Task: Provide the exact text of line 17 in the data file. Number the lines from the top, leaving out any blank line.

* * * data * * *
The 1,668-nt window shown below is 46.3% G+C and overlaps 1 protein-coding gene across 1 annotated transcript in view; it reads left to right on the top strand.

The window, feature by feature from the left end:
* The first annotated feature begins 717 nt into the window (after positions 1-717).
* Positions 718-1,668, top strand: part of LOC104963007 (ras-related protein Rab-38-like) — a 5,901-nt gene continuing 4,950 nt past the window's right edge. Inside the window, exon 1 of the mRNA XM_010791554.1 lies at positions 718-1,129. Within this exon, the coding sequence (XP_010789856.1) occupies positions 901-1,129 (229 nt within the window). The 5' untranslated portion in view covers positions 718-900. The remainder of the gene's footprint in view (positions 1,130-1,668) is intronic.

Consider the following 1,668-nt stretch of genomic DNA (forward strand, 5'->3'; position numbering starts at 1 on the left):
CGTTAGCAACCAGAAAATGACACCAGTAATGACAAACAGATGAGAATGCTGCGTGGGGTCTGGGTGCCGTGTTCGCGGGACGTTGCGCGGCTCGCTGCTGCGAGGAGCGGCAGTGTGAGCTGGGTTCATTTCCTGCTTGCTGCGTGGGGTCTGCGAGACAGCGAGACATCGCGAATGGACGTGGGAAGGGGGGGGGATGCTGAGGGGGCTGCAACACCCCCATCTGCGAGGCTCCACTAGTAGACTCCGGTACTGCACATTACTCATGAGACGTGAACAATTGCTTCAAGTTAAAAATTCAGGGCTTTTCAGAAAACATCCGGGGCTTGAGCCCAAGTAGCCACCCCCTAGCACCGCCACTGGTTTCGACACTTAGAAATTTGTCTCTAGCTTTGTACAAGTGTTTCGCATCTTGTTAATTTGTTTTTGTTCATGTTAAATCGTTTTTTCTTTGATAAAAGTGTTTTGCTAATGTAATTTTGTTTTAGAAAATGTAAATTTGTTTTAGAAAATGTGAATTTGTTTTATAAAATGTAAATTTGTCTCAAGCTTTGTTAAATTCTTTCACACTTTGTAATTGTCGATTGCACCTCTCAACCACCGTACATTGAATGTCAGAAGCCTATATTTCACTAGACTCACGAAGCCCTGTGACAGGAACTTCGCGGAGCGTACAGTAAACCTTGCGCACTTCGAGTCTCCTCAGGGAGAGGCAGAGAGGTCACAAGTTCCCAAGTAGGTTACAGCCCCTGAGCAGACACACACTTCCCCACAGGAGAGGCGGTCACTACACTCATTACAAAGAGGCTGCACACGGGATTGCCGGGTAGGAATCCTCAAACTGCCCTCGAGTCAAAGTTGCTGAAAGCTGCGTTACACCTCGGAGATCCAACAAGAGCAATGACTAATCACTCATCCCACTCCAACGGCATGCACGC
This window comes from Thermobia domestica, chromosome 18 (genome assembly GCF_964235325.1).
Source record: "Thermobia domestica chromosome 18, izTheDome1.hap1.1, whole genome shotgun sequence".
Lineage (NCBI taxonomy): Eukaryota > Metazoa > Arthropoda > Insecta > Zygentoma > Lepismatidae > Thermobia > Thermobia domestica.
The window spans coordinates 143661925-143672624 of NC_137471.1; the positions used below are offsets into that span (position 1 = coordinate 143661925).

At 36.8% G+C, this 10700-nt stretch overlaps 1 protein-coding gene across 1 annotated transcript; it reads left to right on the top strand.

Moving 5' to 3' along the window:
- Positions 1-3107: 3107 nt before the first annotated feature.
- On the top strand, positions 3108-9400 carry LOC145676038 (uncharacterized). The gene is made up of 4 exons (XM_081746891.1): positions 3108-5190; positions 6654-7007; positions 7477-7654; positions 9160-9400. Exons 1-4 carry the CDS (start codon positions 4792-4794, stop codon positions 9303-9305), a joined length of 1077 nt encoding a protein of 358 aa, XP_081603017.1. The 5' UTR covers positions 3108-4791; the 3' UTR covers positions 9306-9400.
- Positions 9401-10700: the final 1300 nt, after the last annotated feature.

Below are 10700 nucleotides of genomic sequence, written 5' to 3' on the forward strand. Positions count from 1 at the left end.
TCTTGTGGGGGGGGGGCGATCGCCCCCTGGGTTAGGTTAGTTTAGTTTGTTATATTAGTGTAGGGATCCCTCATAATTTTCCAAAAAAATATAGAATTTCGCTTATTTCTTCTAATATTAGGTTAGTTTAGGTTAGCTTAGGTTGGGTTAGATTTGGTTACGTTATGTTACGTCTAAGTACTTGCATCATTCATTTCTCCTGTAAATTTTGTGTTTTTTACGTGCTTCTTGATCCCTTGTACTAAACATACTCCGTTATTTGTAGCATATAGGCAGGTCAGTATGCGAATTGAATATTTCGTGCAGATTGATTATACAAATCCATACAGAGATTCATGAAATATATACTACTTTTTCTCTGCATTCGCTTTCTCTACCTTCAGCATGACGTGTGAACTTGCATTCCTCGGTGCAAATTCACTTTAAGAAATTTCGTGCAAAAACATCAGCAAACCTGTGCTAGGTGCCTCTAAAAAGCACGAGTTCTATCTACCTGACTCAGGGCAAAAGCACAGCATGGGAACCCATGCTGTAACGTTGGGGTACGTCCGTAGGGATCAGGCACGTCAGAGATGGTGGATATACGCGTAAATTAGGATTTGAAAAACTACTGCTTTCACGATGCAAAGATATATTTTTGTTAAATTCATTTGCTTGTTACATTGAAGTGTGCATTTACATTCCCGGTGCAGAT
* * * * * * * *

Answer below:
TCTTGTGGGGGGGGGGCGATCGCCCCCTGGGTTAGGTTAGTTTAGTTTGTTATATTAGTGTAGGGATCCCTCATAATTTTCCAAAAAAATATAGAATTTCGCTTATTTCTTCTAATATTAGGTTAGTTTAGGTTAGCTTAGGTTGGGTTAGATTTGGTTACGTTATGTTACGTCTAAGTACTTGCATCATTCATTTCTCCTGTAAATTTTGTGTTTTTTACGTGCTTCTTGATCCCTTGTACTAAACATACTCCGTTATTTGTAGCATATAGGCAGGTCAGTATGCGAATTGAATATTTCGTGCAGATTGATTATACAAATCCATACAGAGATTCATGAAATATATACTACTTTTTCTCTGCATTCGCTTTCTCTACCTTCAGCATGACGTGTGAACTTGCATTCCTCGGTGCAAATTCACTTTAAGAAATTTCGTGCAAAAACATCAGCAAACCTGTGCTAGGTGCCTCTAAAAAGCACGAGTTCTATCTACCTGACTCAGGGCAAAAGCACAGCATGGGAACCCATGCTGTAACGTTGGGGTACGTCCGTAGGGATCAGGCACGTCAGAGATGGTGGATATACGCGTAAATTAGGATTTGAAAAACTACTGCTTTCACGATGCAAAGATATATTTTTGTTAAATTCATTTGCTTGTTACATTGAAGTGTGCATTTACATTCCCGGTGCAGAT